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by | Aug 29, 2019 | Stress | 0 comments

There are two types of stress – general stress and chronic stress. Everyone experiences stress. My dog, Ricco, is not exception.

We are built with a stress response system – fight or flight – to help us survive. Within the fraction of a second when we perceive a threat, resources in our blood are channelled to our muscles – getting us ready for fight or take flight. Thus, the usual distribution of resources for growth, reproduction and digestion cease.

It makes sense, because if we can’t even survive an immediate threat, what is the use of the rest of the functions? We are built to strategize the use of resources.

Such a threat-stress-response system has enabled the human species to survive. Take our forefathers from eons ago as an example.

One fine morning, he is walking across the plains towards the river. This is his usual path. Suddenly, across the horizon, he notices a lion – a rare sighting. He has been walking this path but has never come across any danger until this moment.

In that fraction of a second, the eye sends a signal to the brain. Immediately, the stress centre of the brain – amygdala – goes on red alert, triggering off a threat alarm that sets in motion a chain of events. Now the body is all tensed up ready for fight or flight.


Ricco, my dog, is on high alert twice a day – during his walks. He pants harder and becomes skittish. While he looks forward to his walks, he is also highly cautious of his surroundings and the ensuing danger.

Quite a few times, he walks too close to a cat and the snarl makes him jump away. He loves to sniff dogs (and cats too) but he is also ready to dart when he senses that the dog is about to nip at him.

Besides cats and dogs, he also has to pay attention to the road, the cars, the occasional electric scooters that zoom pass him, the people, and the barrage of smells that comes his way.

Twice a day, while on his walks, he is at his happiest, yet he is also at his most alert state – ready to fight or take flight. (That being said, Ricco is not much a fighter. He is the calmest rescued dog that I’ve come across. Even when another dog tries to attack him, he will just dart away.)

After those moments of high alert, he will go home to a safe environment where he will have a good meal, laze around (naughtily on my bed if I’m not at home), and sleep.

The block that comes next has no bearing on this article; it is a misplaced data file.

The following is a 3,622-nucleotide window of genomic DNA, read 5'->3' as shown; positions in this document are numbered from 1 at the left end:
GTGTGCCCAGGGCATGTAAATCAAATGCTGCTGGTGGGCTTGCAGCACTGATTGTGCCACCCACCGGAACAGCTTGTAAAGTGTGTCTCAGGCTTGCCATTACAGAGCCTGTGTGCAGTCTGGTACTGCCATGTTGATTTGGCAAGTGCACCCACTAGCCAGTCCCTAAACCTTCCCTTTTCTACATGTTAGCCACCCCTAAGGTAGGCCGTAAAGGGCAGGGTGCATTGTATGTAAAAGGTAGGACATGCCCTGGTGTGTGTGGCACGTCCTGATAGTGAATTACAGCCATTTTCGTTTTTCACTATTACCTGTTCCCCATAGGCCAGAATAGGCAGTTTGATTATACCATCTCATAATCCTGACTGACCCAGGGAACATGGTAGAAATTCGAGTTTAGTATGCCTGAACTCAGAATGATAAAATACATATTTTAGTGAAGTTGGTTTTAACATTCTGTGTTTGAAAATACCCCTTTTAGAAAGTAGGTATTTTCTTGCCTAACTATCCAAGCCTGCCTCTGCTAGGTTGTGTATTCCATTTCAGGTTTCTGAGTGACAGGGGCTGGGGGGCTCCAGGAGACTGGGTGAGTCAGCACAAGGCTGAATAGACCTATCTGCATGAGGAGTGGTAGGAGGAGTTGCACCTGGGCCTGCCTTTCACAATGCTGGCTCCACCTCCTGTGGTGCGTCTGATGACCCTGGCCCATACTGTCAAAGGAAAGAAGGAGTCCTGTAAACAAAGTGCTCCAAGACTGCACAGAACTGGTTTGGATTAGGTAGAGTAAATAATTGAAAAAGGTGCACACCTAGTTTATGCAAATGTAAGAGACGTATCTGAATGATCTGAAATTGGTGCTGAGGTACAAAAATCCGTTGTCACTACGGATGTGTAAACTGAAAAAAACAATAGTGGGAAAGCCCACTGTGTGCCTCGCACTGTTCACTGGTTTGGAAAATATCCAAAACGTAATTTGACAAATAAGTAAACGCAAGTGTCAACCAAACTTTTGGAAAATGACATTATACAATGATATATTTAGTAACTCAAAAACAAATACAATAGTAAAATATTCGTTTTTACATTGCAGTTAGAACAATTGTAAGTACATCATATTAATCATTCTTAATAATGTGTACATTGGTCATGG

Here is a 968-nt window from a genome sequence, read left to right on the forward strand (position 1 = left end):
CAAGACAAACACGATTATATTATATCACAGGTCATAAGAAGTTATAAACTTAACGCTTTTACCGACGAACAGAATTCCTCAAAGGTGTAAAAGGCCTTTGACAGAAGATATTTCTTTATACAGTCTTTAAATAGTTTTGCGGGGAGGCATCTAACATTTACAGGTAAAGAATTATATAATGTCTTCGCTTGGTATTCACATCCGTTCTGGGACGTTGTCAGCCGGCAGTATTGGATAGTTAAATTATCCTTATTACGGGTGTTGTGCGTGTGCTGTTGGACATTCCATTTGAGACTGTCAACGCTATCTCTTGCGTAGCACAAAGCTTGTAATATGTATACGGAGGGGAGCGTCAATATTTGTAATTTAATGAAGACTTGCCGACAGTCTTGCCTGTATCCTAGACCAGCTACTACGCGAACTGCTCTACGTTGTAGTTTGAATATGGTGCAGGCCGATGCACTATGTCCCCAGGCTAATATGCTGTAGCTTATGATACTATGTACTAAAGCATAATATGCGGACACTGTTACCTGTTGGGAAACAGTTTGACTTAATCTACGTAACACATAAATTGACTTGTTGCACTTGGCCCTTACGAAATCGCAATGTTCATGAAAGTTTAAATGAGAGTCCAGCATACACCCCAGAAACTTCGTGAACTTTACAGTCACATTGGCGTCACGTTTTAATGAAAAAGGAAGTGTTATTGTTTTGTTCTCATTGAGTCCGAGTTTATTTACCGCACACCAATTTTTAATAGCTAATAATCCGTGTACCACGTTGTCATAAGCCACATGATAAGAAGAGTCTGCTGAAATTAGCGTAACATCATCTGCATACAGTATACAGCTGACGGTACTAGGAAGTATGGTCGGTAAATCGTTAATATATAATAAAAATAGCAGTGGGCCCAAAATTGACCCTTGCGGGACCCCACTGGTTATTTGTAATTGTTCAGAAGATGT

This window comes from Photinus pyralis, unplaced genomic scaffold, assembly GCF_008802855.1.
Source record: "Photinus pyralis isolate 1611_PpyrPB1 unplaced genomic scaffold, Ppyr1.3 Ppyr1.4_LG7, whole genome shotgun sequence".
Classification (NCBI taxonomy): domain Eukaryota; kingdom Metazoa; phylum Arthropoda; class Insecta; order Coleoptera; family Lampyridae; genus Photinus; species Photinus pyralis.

Only twice a day, for at most two hours, his threat-stress-response system is on alert.

Up until not so long ago, our forefathers also had very little of these threat-stress-response moments. For those whom have experienced staying in a farm, you will know what I mean.

Think about the agricultural periods. How often would one experience such a threat-stress-response moment? Perhaps only when a tiger (in this part of the world) roams into our fields.

As we proceed through the industrial era, where work could be fairly monotonous, such threat-stress-response moments wouldn’t have been a common thing too. Even when the work environment poses to be stressful, once we passed the working hours, we are able to rest.

Furthermore, before the telephone came about, no one would be able to contact us until we turn up at work the next day. Letters took days or weeks. Being disconnected was a norm.

However, in today’s world, our threat-stress-response system is constantly on alert.

A bad traffic jam can send our blood pressure rising. Not to mention the times when we are trying to get onto a crowded train so as not to be late for that “super” important meeting, or during the times when we realise that there are 200 emails waiting to be read. Or that reminder message from our boss.

We now live in a world that is highly connected (and competitive). The stakes are high. Being late for a meeting seems to have an impact on our promotion, which may means that we might get stuck at the bottom of the ladder.

The only way out is to climb faster than everyone else.

While we are at work for the next 12 hours when our threat-stress-response system is on high alert, Ricco is resting away.

Sometimes, he playfully shifts his toys around. Other times, he will climb onto my bed and snuggle into a comfortable position.

Sometimes when he’s really bored, he will bite the buttons off my duvet cover. He will wile away the hours resting and playing while we the rest of us at work are battling with every perceivable threat there is.


Finally, we make it back home. It is also Ricco’s happiest moment. It means that it is time for his walk. He gets into his high alert mode and his threat-stress-response system is ready to be triggered.